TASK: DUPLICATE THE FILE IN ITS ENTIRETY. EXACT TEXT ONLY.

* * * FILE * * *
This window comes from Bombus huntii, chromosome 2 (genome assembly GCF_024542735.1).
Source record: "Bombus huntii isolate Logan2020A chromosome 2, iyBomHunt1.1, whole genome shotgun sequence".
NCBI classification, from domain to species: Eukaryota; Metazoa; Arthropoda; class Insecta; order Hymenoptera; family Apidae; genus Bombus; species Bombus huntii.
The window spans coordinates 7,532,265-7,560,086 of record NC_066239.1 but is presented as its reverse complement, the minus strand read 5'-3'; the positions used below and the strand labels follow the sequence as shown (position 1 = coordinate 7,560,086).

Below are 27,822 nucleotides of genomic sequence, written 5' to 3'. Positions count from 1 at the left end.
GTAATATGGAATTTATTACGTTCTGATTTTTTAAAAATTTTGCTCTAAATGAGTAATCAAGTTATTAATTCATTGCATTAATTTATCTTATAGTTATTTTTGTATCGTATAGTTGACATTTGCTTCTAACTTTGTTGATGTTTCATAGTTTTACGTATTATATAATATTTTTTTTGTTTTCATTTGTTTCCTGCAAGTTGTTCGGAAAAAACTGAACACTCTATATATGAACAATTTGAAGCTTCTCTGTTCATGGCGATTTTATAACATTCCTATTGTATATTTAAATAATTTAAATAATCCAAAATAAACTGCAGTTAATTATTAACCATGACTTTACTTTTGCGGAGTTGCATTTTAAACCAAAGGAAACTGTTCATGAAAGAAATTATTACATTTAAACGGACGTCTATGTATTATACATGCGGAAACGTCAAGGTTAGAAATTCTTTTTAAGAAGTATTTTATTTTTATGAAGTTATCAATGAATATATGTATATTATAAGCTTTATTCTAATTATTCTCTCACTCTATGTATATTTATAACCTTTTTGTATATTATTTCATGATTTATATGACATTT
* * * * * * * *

This window comes from Bombus huntii, chromosome 2 (genome assembly GCF_024542735.1).
Source record: "Bombus huntii isolate Logan2020A chromosome 2, iyBomHunt1.1, whole genome shotgun sequence".
NCBI classification, from domain to species: Eukaryota; Metazoa; Arthropoda; class Insecta; order Hymenoptera; family Apidae; genus Bombus; species Bombus huntii.
The window spans coordinates 7,532,265-7,560,086 of record NC_066239.1 but is presented as its reverse complement, the minus strand read 5'-3'; the positions used below and the strand labels follow the sequence as shown (position 1 = coordinate 7,560,086).

Below are 27,822 nucleotides of genomic sequence, written 5' to 3'. Positions count from 1 at the left end.
GTAATATGGAATTTATTACGTTCTGATTTTTTAAAAATTTTGCTCTAAATGAGTAATCAAGTTATTAATTCATTGCATTAATTTATCTTATAGTTATTTTTGTATCGTATAGTTGACATTTGCTTCTAACTTTGTTGATGTTTCATAGTTTTACGTATTATATAATATTTTTTTTGTTTTCATTTGTTTCCTGCAAGTTGTTCGGAAAAAACTGAACACTCTATATATGAACAATTTGAAGCTTCTCTGTTCATGGCGATTTTATAACATTCCTATTGTATATTTAAATAATTTAAATAATCCAAAATAAACTGCAGTTAATTATTAACCATGACTTTACTTTTGCGGAGTTGCATTTTAAACCAAAGGAAACTGTTCATGAAAGAAATTATTACATTTAAACGGACGTCTATGTATTATACATGCGGAAACGTCAAGGTTAGAAATTCTTTTTAAGAAGTATTTTATTTTTATGAAGTTATCAATGAATATATGTATATTATAAGCTTTATTCTAATTATTCTCTCACTCTATGTATATTTATAACCTTTTTGTATATTATTTCATGATTTATATGACATTT